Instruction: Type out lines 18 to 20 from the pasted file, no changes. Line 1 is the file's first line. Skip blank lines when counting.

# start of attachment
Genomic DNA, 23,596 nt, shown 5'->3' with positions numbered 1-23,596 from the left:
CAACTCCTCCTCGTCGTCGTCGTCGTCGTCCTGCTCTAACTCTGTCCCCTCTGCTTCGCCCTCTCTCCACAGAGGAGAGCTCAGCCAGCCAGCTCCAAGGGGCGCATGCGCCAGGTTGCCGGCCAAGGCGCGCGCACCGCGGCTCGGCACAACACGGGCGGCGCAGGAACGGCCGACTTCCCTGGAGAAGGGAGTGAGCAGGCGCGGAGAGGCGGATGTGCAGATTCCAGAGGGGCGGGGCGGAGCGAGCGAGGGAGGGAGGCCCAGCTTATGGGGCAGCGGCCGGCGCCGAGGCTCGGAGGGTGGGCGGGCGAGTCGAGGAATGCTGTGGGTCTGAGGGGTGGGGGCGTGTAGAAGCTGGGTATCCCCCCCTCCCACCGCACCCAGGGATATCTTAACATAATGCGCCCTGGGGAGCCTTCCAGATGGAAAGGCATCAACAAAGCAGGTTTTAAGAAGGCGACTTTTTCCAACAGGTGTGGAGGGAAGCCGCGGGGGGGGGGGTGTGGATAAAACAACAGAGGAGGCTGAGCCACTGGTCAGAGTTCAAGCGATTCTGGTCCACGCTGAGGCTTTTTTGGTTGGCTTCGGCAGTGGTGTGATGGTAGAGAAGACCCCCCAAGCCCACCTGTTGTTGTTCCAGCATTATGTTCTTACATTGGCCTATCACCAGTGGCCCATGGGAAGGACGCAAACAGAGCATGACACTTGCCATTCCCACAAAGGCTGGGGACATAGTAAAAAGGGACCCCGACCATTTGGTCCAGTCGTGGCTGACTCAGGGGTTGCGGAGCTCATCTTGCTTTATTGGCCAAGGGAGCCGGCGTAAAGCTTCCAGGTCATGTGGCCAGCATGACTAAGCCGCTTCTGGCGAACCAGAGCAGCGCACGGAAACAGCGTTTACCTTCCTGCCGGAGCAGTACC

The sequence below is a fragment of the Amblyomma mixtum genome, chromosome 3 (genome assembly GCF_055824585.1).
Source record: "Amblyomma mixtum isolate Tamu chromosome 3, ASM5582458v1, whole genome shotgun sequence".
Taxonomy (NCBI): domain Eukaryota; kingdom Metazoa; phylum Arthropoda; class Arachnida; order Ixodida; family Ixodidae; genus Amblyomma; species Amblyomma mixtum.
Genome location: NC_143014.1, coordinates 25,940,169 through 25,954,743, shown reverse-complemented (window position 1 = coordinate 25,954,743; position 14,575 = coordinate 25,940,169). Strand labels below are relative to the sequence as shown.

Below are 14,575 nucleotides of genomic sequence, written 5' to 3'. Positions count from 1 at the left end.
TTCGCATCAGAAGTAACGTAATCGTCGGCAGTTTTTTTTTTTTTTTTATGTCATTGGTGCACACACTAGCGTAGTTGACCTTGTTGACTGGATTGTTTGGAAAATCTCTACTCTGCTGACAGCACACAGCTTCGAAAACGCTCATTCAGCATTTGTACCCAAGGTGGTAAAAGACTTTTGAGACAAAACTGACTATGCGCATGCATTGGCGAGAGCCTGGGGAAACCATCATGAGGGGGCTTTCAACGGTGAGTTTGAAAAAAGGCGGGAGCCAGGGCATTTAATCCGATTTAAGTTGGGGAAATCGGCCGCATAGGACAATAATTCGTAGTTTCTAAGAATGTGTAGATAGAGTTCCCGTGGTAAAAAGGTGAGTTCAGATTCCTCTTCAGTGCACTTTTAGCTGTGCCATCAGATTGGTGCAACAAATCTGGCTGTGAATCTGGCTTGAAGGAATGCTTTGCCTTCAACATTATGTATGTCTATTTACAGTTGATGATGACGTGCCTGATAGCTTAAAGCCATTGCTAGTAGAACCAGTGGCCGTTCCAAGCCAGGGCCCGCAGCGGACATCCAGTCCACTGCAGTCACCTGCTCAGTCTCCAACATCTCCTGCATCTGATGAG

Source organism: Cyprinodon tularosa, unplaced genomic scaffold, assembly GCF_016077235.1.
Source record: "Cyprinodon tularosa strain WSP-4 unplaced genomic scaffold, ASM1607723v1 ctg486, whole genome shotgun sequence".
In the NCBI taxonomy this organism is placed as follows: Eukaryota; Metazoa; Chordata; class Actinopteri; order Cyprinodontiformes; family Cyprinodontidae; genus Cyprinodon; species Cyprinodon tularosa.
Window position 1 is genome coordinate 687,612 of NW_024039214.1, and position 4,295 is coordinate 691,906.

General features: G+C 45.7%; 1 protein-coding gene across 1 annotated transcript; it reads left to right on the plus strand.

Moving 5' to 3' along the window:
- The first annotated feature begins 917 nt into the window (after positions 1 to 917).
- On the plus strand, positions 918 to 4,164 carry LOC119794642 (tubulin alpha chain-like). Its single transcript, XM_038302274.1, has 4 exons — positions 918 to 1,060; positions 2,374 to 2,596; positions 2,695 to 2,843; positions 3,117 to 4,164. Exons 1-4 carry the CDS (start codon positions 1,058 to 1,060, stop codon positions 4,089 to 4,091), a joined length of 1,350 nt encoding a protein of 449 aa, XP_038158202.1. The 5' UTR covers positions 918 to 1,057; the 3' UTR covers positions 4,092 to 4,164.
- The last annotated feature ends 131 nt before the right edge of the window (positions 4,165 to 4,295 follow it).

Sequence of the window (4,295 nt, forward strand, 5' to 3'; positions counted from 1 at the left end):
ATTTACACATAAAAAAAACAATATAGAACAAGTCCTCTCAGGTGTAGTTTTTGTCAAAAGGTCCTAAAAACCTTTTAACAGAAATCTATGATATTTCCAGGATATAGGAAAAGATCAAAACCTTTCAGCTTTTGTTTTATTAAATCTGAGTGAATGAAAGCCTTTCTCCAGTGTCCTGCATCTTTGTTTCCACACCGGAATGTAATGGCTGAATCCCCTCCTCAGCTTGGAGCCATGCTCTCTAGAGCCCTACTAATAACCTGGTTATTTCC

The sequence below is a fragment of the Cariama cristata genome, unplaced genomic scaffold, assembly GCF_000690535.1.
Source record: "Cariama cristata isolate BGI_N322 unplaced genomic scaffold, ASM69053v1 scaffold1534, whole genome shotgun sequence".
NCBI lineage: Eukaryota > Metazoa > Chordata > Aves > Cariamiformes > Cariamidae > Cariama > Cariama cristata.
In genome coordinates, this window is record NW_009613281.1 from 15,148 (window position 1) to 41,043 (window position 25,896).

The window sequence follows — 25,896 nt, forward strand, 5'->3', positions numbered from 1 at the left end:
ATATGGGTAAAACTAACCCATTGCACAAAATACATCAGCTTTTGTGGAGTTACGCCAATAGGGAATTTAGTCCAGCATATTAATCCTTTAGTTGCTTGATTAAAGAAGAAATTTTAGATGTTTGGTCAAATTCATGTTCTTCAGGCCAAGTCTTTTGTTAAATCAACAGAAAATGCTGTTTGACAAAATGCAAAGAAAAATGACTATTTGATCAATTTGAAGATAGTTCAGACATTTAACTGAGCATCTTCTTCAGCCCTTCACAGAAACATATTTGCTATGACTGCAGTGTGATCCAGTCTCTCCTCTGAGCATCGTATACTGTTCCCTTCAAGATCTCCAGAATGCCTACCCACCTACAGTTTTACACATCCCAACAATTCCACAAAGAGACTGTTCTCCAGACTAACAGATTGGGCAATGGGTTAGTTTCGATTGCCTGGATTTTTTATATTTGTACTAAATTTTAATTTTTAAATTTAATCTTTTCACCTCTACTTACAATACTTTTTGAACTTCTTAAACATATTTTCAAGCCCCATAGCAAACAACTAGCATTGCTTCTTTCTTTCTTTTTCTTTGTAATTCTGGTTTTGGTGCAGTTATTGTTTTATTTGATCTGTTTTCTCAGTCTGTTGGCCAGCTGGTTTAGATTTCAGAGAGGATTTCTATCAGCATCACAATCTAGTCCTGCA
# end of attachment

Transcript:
Sequence of the window (4,295 nt, forward strand, 5' to 3'; positions counted from 1 at the left end):
ATTTACACATAAAAAAAACAATATAGAACAAGTCCTCTCAGGTGTAGTTTTTGTCAAAAGGTCCTAAAAACCTTTTAACAGAAATCTATGATATTTCCAGGATATAGGAAAAGATCAAAACCTTTCAGCTTTTGTTTTATTAAATCTGAGTGAATGAAAGCCTTTCTCCAGTGTCCTGCATCTTTGTTTCCACACCGGAATGTAATGGCTGAATCCCCTCCTCAGCTTGGAGCCATGCTCTCTAGAGCCCTACTAATAACCTGGTTATTTCC

The sequence below is a fragment of the Cariama cristata genome, unplaced genomic scaffold, assembly GCF_000690535.1.